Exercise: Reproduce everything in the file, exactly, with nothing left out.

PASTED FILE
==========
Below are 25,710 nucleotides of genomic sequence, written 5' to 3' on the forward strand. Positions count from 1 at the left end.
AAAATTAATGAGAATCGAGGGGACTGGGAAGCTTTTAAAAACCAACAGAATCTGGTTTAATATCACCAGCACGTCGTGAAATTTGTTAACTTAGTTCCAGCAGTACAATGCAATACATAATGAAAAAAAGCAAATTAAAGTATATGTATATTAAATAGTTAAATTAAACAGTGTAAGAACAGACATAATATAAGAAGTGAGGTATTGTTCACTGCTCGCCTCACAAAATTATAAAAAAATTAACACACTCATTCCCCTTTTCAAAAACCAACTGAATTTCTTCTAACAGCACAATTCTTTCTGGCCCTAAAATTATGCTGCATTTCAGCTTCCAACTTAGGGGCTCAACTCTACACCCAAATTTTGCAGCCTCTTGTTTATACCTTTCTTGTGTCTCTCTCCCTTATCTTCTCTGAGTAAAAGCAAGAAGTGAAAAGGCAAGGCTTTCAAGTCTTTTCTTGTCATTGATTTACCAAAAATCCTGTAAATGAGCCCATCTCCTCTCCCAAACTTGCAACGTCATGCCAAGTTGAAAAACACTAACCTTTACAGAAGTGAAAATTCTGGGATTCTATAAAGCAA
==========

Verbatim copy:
Below are 25,710 nucleotides of genomic sequence, written 5' to 3' on the forward strand. Positions count from 1 at the left end.
AAAATTAATGAGAATCGAGGGGACTGGGAAGCTTTTAAAAACCAACAGAATCTGGTTTAATATCACCAGCACGTCGTGAAATTTGTTAACTTAGTTCCAGCAGTACAATGCAATACATAATGAAAAAAAGCAAATTAAAGTATATGTATATTAAATAGTTAAATTAAACAGTGTAAGAACAGACATAATATAAGAAGTGAGGTATTGTTCACTGCTCGCCTCACAAAATTATAAAAAAATTAACACACTCATTCCCCTTTTCAAAAACCAACTGAATTTCTTCTAACAGCACAATTCTTTCTGGCCCTAAAATTATGCTGCATTTCAGCTTCCAACTTAGGGGCTCAACTCTACACCCAAATTTTGCAGCCTCTTGTTTATACCTTTCTTGTGTCTCTCTCCCTTATCTTCTCTGAGTAAAAGCAAGAAGTGAAAAGGCAAGGCTTTCAAGTCTTTTCTTGTCATTGATTTACCAAAAATCCTGTAAATGAGCCCATCTCCTCTCCCAAACTTGCAACGTCATGCCAAGTTGAAAAACACTAACCTTTACAGAAGTGAAAATTCTGGGATTCTATAAAGCAA